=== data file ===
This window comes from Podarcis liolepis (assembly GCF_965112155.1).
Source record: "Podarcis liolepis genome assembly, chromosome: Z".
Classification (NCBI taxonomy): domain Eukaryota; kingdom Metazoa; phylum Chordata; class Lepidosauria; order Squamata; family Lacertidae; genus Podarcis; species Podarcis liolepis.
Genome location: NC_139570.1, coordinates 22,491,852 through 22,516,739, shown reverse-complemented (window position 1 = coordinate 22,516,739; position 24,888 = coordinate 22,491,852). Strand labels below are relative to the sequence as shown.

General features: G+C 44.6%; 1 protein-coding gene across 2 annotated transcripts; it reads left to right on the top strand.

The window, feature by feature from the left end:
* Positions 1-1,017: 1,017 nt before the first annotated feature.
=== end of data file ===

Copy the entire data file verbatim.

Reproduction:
This window comes from Podarcis liolepis (assembly GCF_965112155.1).
Source record: "Podarcis liolepis genome assembly, chromosome: Z".
Classification (NCBI taxonomy): domain Eukaryota; kingdom Metazoa; phylum Chordata; class Lepidosauria; order Squamata; family Lacertidae; genus Podarcis; species Podarcis liolepis.
Genome location: NC_139570.1, coordinates 22,491,852 through 22,516,739, shown reverse-complemented (window position 1 = coordinate 22,516,739; position 24,888 = coordinate 22,491,852). Strand labels below are relative to the sequence as shown.

General features: G+C 44.6%; 1 protein-coding gene across 2 annotated transcripts; it reads left to right on the top strand.

The window, feature by feature from the left end:
* Positions 1-1,017: 1,017 nt before the first annotated feature.